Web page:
I used a circular saw to cut a 40cm strip down to a width of 39mm although it is possible to score acrylic using a steel ruler as a guide, and snap it along the score line. Beginning with one end at the centre of the case's release mechanism, I began the process of heating and bending the acrylic strip around the corners of the battery (Removing the acrylic from the battery pack each time to avoid heating the cells). Once I had reached the start point, I marked it, cut off the excess and joined the two halves using a square offcut of acrylic and some superglue. A strip heater would have been a better option as it's easier to get better bends without causing the acrylic to bubble.

It is possible to achieve bubble-free bends with a heat gun, but the acrylic I used produced strange crystalline artifacting even before softening, so I accepted the acrylic would only be clear on the flat sides and carried on without much worry for the bubbles.

The final steps to reassembling the case were to cut a notch for the battery release latch to travel into, and to secure the acrylic to the base using a 2-part epoxy. After this I used some 60mm screws (Salvaged from an old Xbox 360 heatsink) to clamp the top of the case together again.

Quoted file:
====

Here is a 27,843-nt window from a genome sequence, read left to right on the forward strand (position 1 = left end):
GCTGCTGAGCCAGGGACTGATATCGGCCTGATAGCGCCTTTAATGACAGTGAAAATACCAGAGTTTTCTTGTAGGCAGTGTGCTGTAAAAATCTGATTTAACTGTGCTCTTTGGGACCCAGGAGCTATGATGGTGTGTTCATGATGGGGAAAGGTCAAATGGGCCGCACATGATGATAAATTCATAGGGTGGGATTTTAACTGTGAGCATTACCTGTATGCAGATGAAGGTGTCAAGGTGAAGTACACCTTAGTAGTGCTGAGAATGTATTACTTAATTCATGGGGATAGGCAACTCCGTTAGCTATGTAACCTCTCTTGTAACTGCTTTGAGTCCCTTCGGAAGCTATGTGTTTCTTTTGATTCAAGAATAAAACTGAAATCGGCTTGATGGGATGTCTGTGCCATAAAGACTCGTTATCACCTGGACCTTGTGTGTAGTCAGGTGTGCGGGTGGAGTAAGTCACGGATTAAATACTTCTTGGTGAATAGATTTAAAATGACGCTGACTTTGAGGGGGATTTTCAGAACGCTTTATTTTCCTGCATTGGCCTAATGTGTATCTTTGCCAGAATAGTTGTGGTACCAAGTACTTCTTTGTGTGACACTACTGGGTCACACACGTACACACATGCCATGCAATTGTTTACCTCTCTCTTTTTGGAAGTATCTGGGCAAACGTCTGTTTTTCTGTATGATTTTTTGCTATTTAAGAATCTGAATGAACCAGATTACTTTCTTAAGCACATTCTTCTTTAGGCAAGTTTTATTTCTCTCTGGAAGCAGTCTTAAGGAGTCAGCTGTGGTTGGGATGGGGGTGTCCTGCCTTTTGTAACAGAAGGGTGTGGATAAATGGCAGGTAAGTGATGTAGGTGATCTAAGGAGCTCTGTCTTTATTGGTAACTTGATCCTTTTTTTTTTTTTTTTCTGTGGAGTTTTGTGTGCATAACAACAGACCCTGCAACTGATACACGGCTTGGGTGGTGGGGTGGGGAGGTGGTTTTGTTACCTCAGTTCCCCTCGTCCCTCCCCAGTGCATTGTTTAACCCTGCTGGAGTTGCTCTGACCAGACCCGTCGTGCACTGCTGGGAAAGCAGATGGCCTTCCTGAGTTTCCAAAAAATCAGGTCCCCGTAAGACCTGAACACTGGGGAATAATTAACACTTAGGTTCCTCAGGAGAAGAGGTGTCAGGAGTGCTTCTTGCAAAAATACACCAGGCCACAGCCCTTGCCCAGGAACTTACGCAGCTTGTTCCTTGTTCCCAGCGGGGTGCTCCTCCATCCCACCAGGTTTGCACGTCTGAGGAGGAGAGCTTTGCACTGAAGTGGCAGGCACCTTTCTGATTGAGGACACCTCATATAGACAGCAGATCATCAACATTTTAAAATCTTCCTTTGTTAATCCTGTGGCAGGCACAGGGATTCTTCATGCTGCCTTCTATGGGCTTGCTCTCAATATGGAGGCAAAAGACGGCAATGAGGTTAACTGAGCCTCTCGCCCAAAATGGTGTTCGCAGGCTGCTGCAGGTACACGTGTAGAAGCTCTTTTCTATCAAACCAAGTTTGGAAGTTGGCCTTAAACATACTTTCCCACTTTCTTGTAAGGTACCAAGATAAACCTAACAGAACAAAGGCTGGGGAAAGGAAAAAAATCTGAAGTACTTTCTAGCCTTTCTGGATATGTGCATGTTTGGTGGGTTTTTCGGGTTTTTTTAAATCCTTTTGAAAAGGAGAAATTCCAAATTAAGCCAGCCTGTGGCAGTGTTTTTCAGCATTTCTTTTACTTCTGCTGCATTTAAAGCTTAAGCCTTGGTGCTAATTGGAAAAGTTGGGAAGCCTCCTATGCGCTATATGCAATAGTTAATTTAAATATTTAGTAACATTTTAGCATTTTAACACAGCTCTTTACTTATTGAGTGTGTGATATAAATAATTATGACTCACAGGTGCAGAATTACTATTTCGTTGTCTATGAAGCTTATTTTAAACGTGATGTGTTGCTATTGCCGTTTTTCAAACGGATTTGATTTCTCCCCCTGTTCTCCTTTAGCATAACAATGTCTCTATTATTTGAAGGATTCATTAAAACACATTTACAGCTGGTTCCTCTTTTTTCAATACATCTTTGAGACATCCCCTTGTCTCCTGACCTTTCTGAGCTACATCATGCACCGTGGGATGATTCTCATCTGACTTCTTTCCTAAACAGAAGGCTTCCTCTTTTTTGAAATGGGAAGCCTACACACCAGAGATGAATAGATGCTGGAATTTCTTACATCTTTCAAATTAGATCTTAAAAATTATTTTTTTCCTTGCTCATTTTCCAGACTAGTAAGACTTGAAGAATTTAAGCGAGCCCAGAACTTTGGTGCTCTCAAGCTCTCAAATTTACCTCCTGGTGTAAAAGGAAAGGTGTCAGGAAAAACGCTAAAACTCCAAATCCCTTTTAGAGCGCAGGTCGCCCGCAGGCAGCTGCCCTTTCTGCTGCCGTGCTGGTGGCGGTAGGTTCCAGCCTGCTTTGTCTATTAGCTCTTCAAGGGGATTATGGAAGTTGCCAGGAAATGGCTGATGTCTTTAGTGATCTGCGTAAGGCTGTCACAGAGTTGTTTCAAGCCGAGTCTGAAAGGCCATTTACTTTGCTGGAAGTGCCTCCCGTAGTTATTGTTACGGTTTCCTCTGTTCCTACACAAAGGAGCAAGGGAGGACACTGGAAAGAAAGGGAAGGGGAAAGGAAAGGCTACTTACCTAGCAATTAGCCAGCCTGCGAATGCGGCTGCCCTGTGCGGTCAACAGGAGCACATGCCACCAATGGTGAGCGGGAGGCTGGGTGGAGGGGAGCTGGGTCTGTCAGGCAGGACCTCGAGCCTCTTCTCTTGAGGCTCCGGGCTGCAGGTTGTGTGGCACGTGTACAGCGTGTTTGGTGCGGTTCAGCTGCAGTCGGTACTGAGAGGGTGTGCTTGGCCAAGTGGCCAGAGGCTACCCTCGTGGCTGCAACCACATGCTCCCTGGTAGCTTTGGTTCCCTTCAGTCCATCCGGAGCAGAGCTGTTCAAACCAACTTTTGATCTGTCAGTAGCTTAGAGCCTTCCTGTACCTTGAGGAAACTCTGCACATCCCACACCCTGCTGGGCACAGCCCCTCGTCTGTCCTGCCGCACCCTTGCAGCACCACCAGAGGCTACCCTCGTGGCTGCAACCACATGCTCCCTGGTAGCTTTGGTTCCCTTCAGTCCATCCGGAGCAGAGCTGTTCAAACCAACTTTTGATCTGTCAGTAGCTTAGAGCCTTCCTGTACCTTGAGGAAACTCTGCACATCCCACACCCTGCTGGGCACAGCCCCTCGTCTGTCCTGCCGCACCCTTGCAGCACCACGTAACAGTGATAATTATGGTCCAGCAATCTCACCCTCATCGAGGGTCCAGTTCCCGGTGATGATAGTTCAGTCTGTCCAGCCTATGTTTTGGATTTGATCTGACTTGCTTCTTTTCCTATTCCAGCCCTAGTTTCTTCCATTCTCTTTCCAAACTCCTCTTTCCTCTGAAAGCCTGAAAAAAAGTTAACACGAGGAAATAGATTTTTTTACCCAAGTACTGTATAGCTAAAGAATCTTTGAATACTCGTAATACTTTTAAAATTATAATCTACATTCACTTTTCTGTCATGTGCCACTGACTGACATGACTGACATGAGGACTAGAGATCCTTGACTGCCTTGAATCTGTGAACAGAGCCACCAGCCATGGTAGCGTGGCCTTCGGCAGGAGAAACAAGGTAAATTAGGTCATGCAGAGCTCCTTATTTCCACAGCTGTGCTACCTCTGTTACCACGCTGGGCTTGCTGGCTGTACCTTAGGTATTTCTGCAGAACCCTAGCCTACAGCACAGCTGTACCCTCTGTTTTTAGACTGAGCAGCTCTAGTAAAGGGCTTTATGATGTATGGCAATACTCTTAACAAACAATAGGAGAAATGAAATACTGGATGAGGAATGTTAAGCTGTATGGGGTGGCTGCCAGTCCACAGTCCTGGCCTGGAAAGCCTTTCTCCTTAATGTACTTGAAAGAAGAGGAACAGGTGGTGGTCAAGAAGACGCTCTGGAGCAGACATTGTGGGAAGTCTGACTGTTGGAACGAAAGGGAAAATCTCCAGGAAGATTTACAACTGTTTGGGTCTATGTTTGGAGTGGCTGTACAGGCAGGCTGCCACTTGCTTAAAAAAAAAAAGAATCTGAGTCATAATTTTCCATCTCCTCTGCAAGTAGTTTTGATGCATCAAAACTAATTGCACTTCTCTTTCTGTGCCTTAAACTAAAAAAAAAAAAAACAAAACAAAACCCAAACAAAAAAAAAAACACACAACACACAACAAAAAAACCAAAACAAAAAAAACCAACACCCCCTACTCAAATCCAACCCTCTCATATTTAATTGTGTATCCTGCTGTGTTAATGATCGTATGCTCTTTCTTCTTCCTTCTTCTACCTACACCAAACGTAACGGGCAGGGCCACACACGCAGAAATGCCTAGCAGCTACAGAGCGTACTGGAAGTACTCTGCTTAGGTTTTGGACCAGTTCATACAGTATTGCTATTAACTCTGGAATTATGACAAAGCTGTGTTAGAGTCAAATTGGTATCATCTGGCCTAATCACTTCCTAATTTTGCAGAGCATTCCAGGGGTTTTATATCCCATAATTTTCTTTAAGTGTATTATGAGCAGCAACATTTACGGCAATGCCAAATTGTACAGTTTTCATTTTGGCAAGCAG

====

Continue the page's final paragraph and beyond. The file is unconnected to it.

Step 5: Painting & Future Modifications

As a finishing touch, to hide the residual epoxy and theme the new extension into the old battery case I masked off the centre of the acrylic and cut a jagged pattern on each side to give the impression the two halved had been "torn apart" as if by the sudden arrival of 10 new cells.

While this project used almost everything from the old and broken batteries, I still have several empty cases and dead charging boards which I plan to use for future projects such as a smaller 1x5 row Makita battery, as well as experimenting with a USB-C socket and 5v boost converter PCB to allow the broken charging boards to be used again (Even if only for their 18v terminals).

I also plan to add a battery life indicator to the front of this battery, though with less granularity than the standard 4-bar gauge on most power tool batteries. Currently I'm looking at retrofitting a laptop battery charge indicator which, depending on the brand, may give anywhere from 6 to 10 individual lights to show the current charge level.

Despite the case being that of a 3Ah battery, the cells all originated from higher capacity batteries, putting the total capacity around 8Ah (Accounting for the age of the cells), although I have no easy way to verify that!